At last year’s NCAA District VIII cross-country meet, UCLA’s Nicole Nugent not only ran on a badly sprained ankle, but finished 23rd among about 130 runners.
Although she failed to qualify for the national championships, it was something of a miracle that she ran at all--a miracle fueled by Nugent’s determination.
“Her ankle was so puffy, so swollen up and hurting her so badly that I thought there was no way she could run,” UCLA Coach Bob Messina said. “I would have given her a chance of one in a million of running.
“I had my (alternate) girl ready just in case she didn’t run. I always thought (Nugent) was pretty tough, but when she ran on that ankle. . . .”
Nugent hurt her ankle when she stepped in a rut while training about a week before the district meet. She had to stop training, but on the morning of the meet she had the ankle taped so she could compete.
Nugent, a senior, has experienced ankle troubles before.
“I have weak ankles as a result of running,” she said. “I kept turning and turning my ankles--just bad luck, I guess.
“I have tried an ankle bandage and that didn’t work. I just do strengthening exercises and take my chances.”
This year she has been free of injury and her chances are looking good. She has been the Bruins’ best runner this year, as she was in 1990 until she sprained her ankle.
She has won three college invitational meets this season. Her best time was 17 minutes 6 seconds for a 5-K, the usual cross-country distance for college women. It came when she led the Bruins to first place in the UC Riverside Invitational.
In last week’s pre-NCAA Invitational at Arizona, she finished 17th in 18:01.1.
Her emergence as the Bruins’ top runner is somewhat surprising because she didn’t begin her college running career at UCLA. Nugent spent a year in Minnesota and became a more polished runner.
In her senior year at Torrey Pines High in Del Mar, Nugent, a four-time All-San Diego Section selection, was considering scholarship offers from UCLA and the Minnesota.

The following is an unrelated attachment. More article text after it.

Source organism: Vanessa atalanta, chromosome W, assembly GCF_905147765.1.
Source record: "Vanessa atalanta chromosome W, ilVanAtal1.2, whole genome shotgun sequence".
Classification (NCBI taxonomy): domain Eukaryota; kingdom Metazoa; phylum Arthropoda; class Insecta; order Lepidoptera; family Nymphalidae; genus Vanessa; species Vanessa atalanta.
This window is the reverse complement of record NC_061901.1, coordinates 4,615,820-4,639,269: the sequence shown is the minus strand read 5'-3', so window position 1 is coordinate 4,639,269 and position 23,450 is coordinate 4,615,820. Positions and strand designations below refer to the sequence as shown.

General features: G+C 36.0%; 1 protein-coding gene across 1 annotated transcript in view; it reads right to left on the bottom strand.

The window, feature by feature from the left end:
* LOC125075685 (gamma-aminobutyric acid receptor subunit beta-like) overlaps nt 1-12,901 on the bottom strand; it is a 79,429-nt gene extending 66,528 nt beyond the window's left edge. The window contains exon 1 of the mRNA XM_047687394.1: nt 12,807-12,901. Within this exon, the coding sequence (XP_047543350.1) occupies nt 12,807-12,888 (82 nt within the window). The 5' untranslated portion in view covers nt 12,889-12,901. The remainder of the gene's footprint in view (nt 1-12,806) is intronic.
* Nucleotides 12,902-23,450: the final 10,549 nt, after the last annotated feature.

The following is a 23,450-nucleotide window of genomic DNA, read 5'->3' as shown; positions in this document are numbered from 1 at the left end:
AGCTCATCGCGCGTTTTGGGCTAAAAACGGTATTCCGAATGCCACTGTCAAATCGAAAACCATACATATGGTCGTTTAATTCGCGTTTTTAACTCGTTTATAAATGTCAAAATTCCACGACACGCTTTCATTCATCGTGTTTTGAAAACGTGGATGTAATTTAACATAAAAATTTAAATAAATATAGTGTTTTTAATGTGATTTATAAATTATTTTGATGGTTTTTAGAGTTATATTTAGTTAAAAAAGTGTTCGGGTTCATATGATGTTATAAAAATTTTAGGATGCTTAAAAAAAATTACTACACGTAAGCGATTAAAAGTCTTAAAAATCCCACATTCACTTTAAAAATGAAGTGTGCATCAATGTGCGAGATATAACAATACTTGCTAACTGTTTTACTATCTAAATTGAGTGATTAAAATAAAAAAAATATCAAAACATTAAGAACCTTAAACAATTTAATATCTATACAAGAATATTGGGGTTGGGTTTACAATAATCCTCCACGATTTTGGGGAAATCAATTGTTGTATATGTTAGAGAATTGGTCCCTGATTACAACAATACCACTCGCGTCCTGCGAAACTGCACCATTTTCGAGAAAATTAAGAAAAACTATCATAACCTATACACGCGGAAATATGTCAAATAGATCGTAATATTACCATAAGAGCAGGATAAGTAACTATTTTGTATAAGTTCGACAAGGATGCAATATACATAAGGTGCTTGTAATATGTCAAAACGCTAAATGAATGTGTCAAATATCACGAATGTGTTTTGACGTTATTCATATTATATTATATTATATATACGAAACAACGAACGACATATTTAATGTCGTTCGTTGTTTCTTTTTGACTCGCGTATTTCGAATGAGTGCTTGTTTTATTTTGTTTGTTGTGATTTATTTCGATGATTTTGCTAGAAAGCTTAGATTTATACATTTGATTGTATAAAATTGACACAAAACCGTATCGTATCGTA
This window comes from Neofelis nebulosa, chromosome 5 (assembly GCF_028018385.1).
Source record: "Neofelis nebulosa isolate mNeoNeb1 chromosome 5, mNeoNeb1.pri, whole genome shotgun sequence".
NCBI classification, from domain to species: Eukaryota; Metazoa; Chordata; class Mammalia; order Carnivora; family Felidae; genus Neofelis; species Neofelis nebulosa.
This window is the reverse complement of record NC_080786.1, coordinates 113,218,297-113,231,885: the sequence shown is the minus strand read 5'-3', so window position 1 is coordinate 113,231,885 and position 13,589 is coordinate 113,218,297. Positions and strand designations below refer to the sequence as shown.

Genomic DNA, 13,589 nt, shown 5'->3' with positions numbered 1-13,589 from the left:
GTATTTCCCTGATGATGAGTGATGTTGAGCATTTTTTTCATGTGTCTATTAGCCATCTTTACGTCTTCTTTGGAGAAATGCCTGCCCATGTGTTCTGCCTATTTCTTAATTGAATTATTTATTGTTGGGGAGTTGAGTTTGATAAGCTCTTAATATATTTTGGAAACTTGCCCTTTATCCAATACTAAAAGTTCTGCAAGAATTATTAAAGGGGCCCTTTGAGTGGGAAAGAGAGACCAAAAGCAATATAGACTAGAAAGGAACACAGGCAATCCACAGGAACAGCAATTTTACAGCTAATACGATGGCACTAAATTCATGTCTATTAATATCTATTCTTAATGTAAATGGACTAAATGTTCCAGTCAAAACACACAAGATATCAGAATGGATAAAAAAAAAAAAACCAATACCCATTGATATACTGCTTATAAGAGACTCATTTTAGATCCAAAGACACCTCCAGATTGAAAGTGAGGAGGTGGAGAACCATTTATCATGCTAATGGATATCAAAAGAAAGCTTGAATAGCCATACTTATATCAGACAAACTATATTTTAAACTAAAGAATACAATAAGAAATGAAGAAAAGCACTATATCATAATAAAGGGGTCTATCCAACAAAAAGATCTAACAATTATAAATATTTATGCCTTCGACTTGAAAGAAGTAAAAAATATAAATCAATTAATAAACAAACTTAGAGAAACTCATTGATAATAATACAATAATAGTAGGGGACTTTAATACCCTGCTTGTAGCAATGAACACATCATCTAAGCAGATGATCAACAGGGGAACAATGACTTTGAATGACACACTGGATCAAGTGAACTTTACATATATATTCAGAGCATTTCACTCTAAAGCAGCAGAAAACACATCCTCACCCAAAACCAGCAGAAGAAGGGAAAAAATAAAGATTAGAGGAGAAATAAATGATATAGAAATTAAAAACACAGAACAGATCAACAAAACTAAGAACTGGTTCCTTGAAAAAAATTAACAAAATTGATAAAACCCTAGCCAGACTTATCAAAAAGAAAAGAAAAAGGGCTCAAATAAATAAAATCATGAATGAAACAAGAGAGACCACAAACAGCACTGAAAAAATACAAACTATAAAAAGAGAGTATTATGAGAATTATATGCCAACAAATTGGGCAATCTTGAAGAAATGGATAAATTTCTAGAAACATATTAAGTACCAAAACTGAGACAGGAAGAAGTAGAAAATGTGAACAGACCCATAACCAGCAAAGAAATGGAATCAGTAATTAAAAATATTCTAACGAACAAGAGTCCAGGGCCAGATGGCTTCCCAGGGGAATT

She finally chose Minnesota because “I took a trip there and loved it. Also (Minnesota Coach) Gary Wilson coaches both women’s cross-country and track and concentrates on long-distance runners. Sprinters get the scholarships at UCLA.”
Nugent, also a distance runner for the UCLA track team, said that doing her running far from home and without the pressure of competition from close rivals she had known in high school enabled her to become a better runner.
“I was caught up in who was who in high school, and there were only a few good girls,” she said. “As a Minnesota freshman I didn’t know anyone I was racing against, so I just ran, just raced. That helped my confidence.”
Her times dipped in cross-country. In track, she reduced her time in the 3,000-meter run by about 20 seconds, a strong improvement.
She said several Big Ten schools have their own golf courses that they use for cross-country meets. “They have a lot nicer cross-country courses and they cater to cross-country.”
Northern climates were good for her development as a runner, but she said she didn’t care for “eight months of winter.” When she first visited the Minnesota campus, it was an unusually warm period in February and she did not experience a true northern winter.
She transferred to UCLA and sat out her sophomore year as required by NCAA regulations. She returned to running last year and her strong performance earned her a scholarship.
Messina said he was somewhat surprised when Nugent chose Minnesota over UCLA.
“She didn’t make a bad choice,” he said. “Minnesota has a good coach and a good program. It’s a good school. But just the location of it and the winter were things she hadn’t bargained for.”
Messina said the fact that Nugent is independent has contributed to her success.
“If she really puts her mind to something, it will get done,” he said.
Messina thinks Nugent is capable of winning a national title.
“She’s running real well, but cross-country is probably the goofiest sport of all,” he said. “You can be going great in a run one week and be like dog meat the next.”
But the NCAA meet will be run at Arizona, a course which could lend itself to Nugent’s style.
He said that Arizona’s course “is challenging because it has a lot of undulating ups and downs. You have to change your rhythm, and it’s one of those courses that favor people who can handle a lot of changes.
“The race (on Nov. 25) should even out the talents of people because of the toughness of the course. And she (would) do well because of her tenacity.”
Messina said he can usually tell how well Nugent will run if she has a look on her face that is well-known to teammates and opponents alike. It is a cold, steely look.
“If you cross her or she wants something, there will be this look on her face that tells it all,” he said. “When she steps to the line in a big race, if she gets that look in a determined way, I would not want to run against her.”